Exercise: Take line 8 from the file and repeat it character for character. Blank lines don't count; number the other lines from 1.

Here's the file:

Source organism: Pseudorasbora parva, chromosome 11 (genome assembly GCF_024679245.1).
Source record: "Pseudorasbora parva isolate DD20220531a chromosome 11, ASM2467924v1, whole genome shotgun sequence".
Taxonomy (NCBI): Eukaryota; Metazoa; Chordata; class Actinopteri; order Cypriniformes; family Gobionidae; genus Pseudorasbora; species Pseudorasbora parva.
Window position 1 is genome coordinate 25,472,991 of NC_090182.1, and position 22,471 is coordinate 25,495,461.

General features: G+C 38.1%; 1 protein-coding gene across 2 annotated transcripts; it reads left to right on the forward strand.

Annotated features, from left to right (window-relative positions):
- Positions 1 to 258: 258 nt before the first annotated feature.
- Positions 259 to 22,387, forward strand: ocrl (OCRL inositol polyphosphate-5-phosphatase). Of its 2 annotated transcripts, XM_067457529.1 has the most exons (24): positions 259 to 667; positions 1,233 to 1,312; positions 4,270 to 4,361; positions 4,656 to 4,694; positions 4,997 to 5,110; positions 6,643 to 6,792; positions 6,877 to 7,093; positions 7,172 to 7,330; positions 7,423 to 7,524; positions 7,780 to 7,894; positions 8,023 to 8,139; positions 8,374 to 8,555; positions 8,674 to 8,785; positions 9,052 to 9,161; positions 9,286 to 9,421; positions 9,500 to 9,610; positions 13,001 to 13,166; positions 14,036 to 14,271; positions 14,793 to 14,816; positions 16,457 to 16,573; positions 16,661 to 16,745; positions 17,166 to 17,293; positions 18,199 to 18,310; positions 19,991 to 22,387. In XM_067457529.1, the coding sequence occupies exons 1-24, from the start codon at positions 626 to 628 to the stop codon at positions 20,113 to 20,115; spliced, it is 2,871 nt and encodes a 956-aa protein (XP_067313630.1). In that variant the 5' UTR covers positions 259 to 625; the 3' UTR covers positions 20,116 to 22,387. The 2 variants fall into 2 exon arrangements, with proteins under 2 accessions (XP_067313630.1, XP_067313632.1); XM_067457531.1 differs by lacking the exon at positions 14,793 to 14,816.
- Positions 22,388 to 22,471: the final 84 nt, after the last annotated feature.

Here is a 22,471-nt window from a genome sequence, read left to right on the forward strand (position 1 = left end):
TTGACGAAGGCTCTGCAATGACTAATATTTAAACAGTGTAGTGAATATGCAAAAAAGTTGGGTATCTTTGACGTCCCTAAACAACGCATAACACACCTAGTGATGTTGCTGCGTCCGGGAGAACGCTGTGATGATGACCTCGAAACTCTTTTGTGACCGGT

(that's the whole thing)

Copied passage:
- Positions 259 to 22,387, forward strand: ocrl (OCRL inositol polyphosphate-5-phosphatase). Of its 2 annotated transcripts, XM_067457529.1 has the most exons (24): positions 259 to 667; positions 1,233 to 1,312; positions 4,270 to 4,361; positions 4,656 to 4,694; positions 4,997 to 5,110; positions 6,643 to 6,792; positions 6,877 to 7,093; positions 7,172 to 7,330; positions 7,423 to 7,524; positions 7,780 to 7,894; positions 8,023 to 8,139; positions 8,374 to 8,555; positions 8,674 to 8,785; positions 9,052 to 9,161; positions 9,286 to 9,421; positions 9,500 to 9,610; positions 13,001 to 13,166; positions 14,036 to 14,271; positions 14,793 to 14,816; positions 16,457 to 16,573; positions 16,661 to 16,745; positions 17,166 to 17,293; positions 18,199 to 18,310; positions 19,991 to 22,387. In XM_067457529.1, the coding sequence occupies exons 1-24, from the start codon at positions 626 to 628 to the stop codon at positions 20,113 to 20,115; spliced, it is 2,871 nt and encodes a 956-aa protein (XP_067313630.1). In that variant the 5' UTR covers positions 259 to 625; the 3' UTR covers positions 20,116 to 22,387. The 2 variants fall into 2 exon arrangements, with proteins under 2 accessions (XP_067313630.1, XP_067313632.1); XM_067457531.1 differs by lacking the exon at positions 14,793 to 14,816.